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Product reviews

Our experiences and opinions after testing the newest triathlon products out there.

Saucony Guide 7

  • Reviewed by: Chase Williams
  • Reviewed on: January 13, 2014
  • Category: ,


What does Saucony actually mean or and how do you actually pronounce it? I feel like I get this question all the time. The name of the company is a Native American term, which means “mouth of a creek or river”. The Saucony Creek runs through Kutztown, Pennsylvania, Saucony’s first shoe factory was built along its banks.  Saucony was purchased by a small shoe store called A.R. Hyde & Son’s which bought the rights to Saucony in 1968. Believe it or not, Hyde & Sons made the first space boots worn by the first American astronaut to walk in space.

My first introduction into Saucony running shoes was high school cross country, this is where serious running all started for me.  My first pair of running shoes was a pair of hand me down Saucony’s from my older brother, I really wish I could remember the model.  Who knew 10 years later that running would be such a big part of my life.

After graduating college I was still running and needed to purchase a pair of new running shoes. An old college cross-country teammate told me I should try the new Saucony Guide 3.  Five years later and the Guide series is still a style that I rotate in my lineup of running shoes.

Let’s talk specs: Saucony states that the women’s model weighs 8.6 oz and the men’s model at 10 oz, both with a heel to toe drop of 8 mm.  As with most of the Saucony updates they continue to switch all models from ProGrid to PowerGrid, the PowerGrid material is 33% lighter than ProGrid and a lot softer.  A few years ago Saucony took a bold move with their shoes and moved most of their running specialty models from 12mm heel to toe drop to 8mm. I feel like this was a good choice and has helped make Saucony one of the fastest growing shoe manufacturers in 2014. There has been direct research done to show that shoes with a lower heel to toe offset promote more of a mid-foot strike that can help reduce injury if practiced correctly over time.

The Guide 7 offers a broader forefoot platform that gives the runner more support through mid-stance and toe off. In past Guide models they’ve seemed to not be flexible in the upper forefoot. Most of my running with this shoe has primarily been soft flat trail running and flat road running. If you like the majority of the cushion to be in the ball of your shoes you will definitely like what Saucony has done with the Guide 7.

To me this shoe is classified as an everyday trainer that works well for everyday running. The Guide 7 is perfect for running between 10-60 miles a week. Keep in mind that shoes are like tires on a vehicle, they might look good from the outside but the internal structure is usually compromised between350-500 miles. Everybody handles stress on the body differently so it’s very important to listen to your body, it will tell you when you need new shoes.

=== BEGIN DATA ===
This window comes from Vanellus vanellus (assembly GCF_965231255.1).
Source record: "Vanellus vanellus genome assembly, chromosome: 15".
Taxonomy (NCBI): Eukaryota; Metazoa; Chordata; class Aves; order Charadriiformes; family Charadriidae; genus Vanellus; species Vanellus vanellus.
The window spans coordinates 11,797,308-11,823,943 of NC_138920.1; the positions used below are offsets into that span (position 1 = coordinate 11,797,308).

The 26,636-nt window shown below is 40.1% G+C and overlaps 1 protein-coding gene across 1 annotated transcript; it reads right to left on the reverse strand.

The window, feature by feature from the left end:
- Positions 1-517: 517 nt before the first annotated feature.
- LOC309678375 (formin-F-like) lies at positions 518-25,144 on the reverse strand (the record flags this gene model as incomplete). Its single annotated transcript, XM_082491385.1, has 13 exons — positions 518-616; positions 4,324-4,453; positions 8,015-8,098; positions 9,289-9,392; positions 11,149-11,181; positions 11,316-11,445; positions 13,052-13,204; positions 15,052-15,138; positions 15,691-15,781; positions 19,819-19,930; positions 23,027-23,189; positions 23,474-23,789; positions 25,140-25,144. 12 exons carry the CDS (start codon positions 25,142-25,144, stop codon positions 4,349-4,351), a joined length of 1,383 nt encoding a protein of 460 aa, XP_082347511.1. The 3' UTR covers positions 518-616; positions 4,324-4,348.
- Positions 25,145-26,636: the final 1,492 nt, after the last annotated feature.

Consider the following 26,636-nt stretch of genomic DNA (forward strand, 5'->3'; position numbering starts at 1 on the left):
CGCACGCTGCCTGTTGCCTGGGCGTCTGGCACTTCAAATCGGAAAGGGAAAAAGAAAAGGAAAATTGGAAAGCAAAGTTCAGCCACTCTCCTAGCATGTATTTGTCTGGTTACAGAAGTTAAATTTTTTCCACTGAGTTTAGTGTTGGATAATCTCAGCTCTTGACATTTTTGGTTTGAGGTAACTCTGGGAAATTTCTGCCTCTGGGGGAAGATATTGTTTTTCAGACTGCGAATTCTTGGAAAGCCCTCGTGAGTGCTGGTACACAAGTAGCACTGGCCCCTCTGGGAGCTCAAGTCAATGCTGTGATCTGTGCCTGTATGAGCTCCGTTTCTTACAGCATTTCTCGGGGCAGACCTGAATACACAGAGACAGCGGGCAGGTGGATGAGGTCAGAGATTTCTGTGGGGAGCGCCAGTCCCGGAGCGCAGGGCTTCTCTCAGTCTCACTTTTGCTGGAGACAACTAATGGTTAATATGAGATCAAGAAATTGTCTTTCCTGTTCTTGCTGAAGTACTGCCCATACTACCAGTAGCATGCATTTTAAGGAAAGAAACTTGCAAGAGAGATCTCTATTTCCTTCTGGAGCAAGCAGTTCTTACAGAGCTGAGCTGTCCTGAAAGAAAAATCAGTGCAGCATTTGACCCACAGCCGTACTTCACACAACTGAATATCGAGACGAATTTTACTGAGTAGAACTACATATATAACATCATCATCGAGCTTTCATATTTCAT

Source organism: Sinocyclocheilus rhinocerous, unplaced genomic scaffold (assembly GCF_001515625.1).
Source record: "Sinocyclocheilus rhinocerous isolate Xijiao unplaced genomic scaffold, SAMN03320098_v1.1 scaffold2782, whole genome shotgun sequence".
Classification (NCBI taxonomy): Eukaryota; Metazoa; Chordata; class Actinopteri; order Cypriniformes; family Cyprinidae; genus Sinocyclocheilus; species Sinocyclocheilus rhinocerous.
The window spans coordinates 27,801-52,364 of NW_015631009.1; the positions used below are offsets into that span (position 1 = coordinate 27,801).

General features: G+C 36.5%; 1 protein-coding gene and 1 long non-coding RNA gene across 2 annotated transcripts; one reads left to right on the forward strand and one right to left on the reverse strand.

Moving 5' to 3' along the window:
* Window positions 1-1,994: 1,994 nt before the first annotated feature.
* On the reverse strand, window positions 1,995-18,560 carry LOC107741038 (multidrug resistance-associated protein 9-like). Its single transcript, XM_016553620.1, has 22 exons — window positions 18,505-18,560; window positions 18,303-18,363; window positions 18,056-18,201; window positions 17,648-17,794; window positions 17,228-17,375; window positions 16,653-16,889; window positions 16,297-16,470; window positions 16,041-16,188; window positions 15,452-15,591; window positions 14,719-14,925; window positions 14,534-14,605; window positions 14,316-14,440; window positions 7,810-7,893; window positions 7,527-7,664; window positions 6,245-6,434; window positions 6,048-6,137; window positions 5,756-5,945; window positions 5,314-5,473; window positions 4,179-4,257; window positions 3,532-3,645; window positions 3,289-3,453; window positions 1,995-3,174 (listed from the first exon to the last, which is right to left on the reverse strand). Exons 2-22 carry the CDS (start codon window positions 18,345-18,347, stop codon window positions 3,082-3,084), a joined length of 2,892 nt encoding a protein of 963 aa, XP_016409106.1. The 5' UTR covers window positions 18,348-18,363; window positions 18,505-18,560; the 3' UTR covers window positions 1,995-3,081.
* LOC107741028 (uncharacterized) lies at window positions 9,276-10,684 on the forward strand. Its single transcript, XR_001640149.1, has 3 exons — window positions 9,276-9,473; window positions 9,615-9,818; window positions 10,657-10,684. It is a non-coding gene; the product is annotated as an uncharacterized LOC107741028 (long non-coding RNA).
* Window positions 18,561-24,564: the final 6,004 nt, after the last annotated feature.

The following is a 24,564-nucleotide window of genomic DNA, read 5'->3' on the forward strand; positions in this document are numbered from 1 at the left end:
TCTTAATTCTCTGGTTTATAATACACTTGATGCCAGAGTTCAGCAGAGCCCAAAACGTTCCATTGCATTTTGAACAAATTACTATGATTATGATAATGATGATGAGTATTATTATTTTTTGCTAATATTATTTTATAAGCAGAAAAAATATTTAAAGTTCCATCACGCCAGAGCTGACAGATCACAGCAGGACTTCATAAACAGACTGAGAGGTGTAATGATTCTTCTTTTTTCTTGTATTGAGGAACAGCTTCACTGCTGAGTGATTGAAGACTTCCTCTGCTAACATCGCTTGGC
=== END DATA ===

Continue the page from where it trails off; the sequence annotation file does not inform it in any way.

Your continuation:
The Guide 7 is a slightly posted shoe meaning that it has a wedge in the midsole that’s stiffer than the rest of the shoe. The stability in the shoe helps slow the rate of pronation.  One thing to note is that pronation is a normal thing and happens with almost everyone’s foot on impact.  The Guide 7 offers mild stability for the runner who has excessive pronation through the heel to toe transition stage. It will accommodate neutral runners too. As your distance increases for your longer runs your stride breaks down and pronation occurs more often.

Another feature of the Guide 7 that I like is how it fits around the upper part of the foot.  It offers a comfort lite sock liner, which is contoured to cradle the heel, support the arch and reduce peak pressures in the forefoot.  The lining is Saucony’s HydraMax material that combines superior moisture wicking proprieties with a plush feel for comfort.

As one of Saucony’s go to shoes, the Saucony Guide 7 comes with a strong history and a devoted following. It has been awarded Runner’s World Editor’s Choice, Runner’s World International Shoe of the Year, and twice the IRRA (Independent Running Retailer’s Association) Shoe of the Year.

As stated by Saucony, the Guide 7 represents the longest development initiative in Saucony’s history. They’ve spent more time developing this shoe than any other model in their lineup. If you’re looking for your next shoe and you’re a little unsure about what to try, I suggest giving the Saucony Guide 7 a shot.